This has been my super-cool look for the past 3 weeks, as I have been solely wearing my glasses. Many people who have known me for many years keep saying "I didn't know you wear glasses!" Well, I have been completely dependent on glasses for my VERY nearsighted eyes for twenty years, but switched to mainly wearing contacts 16 years ago. I finally decided, enough is enough- I bit the bullet and had a LASIK consultation. After my 3 week stint without contacts, to let my eyes resume their natural shape, I went under the laser yesterday. Life changing doesn't even begin to describe the whole experience. I was a bit reluctant the morning of the procedure, but my mother in law gladly came over to watch the kids and reminded me that it's so common, and everything would be fine. My mom called just as we were getting into Redding and gave me some more encouragement, as she had had it done 9 years ago. My office in Redding, http://www.imperiavison.com/, beyond amazing, they treated me WONDERFULLY! After a little valium, and constant reassurance that everything was going smoothly- I found myself laying under the lasers thinking "This is painless- why in the heck did I wait so long to do this!" I was awake the whole time (the whole 5 minutes per eye), I stood up and looked over my shoulder at Wes who was watching everything through the glass windows outside the operating room. I was immediately overcome with emotion because I could see his face- I could see him smile at me all the way across the room. Fellow nearsighted people know this lost feeling of having someone you know smile or wave at you- and not be able to respond back because you really have no clue of who they are. I remember being seven years old and refusing to wear my very uncool classes, and I'd walk to my nieghborhood park and just keep my eyes down because I didn't want anybody to recognize me. I always would worry people would think I was so rude because I never said hello. So, it was INCREDIBLE to look at my husband, my eyes independant of any prescription aide, and see him smile when just ten minutes earlier I blindly handed him my glasses for the last time.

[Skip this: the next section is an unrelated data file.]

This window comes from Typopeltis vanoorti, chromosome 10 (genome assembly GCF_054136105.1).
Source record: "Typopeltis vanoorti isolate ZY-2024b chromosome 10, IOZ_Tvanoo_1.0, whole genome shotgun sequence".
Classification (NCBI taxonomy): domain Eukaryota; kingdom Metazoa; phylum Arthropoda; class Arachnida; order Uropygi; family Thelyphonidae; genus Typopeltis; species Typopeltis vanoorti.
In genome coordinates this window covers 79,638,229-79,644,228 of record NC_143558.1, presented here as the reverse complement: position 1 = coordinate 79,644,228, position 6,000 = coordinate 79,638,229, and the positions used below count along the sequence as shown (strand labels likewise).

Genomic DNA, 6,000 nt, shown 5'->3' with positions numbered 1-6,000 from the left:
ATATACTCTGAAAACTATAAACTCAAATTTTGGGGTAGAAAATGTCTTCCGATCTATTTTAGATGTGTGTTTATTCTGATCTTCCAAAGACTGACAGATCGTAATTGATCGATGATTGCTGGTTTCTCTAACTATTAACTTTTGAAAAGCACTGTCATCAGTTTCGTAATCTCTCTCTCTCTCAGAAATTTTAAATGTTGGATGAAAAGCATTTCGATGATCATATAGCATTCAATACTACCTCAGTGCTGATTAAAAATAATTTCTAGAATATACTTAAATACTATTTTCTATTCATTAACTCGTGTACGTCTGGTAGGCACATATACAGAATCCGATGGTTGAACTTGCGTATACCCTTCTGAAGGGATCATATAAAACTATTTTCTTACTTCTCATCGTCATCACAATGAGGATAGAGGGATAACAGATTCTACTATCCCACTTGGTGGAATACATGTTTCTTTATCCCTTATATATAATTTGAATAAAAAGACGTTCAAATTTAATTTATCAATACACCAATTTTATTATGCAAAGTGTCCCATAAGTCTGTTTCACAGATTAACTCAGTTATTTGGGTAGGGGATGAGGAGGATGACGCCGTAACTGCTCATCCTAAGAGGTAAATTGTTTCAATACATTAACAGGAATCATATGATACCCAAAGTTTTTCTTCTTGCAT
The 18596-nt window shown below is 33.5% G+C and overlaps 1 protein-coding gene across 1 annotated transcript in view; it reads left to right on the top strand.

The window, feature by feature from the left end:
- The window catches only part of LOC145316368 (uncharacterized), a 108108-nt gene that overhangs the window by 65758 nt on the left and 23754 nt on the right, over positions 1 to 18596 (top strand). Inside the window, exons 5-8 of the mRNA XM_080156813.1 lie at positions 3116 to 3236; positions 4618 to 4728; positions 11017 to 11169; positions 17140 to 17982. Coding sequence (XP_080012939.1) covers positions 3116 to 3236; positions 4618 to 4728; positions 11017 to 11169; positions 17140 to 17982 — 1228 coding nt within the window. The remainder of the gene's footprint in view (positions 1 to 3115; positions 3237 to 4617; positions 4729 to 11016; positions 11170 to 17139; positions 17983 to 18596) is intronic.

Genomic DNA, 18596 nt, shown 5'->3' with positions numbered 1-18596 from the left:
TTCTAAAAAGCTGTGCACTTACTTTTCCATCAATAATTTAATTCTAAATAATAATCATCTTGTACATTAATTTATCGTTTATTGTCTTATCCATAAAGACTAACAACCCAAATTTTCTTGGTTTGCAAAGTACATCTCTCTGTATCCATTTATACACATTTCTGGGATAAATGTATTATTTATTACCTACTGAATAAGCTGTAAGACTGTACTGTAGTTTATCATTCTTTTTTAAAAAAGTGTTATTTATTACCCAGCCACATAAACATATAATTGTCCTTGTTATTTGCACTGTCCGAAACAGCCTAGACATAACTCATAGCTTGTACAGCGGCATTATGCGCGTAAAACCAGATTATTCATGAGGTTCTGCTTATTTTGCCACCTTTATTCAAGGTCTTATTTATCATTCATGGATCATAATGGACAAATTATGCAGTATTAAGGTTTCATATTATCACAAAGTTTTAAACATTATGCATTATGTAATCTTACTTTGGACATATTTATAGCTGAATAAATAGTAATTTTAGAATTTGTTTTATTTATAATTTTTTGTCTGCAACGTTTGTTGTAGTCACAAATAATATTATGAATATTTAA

My recovery is going well- this first week I have to keep on my stylin' safety shields (I call them my "Owen Shields"), have to apply prescription, steroid, and replenish eye drops, refrain from wearing any makeup or touching my eyes, and tape shields on when I sleep. I literally feel no pain or discomfort today, I just get blurriness every now any then as the top flap on my cornea adjusts and heals.

This is me now- with no prescription- seeing the whole world a lot brighter and clearer!

Tuesday, August 21, 2007

Leaving Home

Ok- so maybe she's not REALLY leaving the nest, but Kylee heading off to preschool sure left mommy with an empty feeling! Yesterday morning was Kylee's First Day of School, and she was very excited. I was proud of her, she woke up at the crack of dawn, got dressed by herself, sat still while I did her hair, she ate all of her breakfast without being told to finish, cleared her plate, brushed her teeth, and then sat by the door with her backpack on about 2 1/2 hours before it was time to go. So, as we waited for Owen to wake up, I thought about what a big girl she has become. She was heading out into the world for the first time, and I was a bit teary eyed at the thought that she wasn't my baby anymore. She told me it would be ok, and it was. We all did REALLY well when we dropped her off. Owen LOVED the school- he got right in there with the big boys and started to play with trucks. Kylee was a bit more reserved, she took in the scene, and was shy because she only knew one other girl. But they began to play and Kylee gave Owen and I hugs and kisses and we were on our way. Owen and I had a lot of fun together, he asked for Kylee a couple of times, but mostly enjoyed having the trampoline and all the toys to himself for a few hours! Kylee's school day ends at noon, and she was pretty wiped out by then! Aside from a few moments where she said she felt left out, she loved her teachers and was excited to go back again today. Owen and I miss our mornings with Kylee, but we are getting used to spending a little more one-on-one time together. And we know it is good for Kylee to be out there meeting friends and learning about the real world. All in all "leaving home" might just be a good thing for all of us!